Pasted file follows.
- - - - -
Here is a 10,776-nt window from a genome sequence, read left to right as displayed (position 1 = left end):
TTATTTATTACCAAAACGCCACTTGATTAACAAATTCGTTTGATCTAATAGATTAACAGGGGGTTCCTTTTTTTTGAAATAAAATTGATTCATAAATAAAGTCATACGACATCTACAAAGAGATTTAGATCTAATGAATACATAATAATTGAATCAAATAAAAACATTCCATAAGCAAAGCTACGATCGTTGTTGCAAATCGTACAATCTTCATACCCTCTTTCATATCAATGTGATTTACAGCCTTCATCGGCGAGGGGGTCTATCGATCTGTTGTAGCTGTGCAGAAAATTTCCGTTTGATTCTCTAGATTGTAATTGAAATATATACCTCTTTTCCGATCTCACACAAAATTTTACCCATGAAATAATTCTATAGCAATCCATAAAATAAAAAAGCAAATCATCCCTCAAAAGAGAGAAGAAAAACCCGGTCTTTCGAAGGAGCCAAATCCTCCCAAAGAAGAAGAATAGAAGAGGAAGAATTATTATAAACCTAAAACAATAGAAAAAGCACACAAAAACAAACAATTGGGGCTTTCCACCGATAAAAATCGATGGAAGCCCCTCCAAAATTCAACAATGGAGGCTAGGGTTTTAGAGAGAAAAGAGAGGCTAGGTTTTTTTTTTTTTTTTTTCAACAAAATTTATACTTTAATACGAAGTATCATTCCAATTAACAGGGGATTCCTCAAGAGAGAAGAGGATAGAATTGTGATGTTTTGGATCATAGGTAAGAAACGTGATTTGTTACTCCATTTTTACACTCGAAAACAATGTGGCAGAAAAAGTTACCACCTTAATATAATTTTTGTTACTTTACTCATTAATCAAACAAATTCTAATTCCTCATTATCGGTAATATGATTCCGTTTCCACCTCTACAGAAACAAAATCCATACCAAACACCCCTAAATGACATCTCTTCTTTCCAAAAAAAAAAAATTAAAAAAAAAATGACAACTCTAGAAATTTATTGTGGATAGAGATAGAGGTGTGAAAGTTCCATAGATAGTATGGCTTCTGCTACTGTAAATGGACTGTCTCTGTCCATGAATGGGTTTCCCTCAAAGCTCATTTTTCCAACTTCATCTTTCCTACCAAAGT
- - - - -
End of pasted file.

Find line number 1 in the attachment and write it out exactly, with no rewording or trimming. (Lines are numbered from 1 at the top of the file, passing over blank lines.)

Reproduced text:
Here is a 10,776-nt window from a genome sequence, read left to right as displayed (position 1 = left end):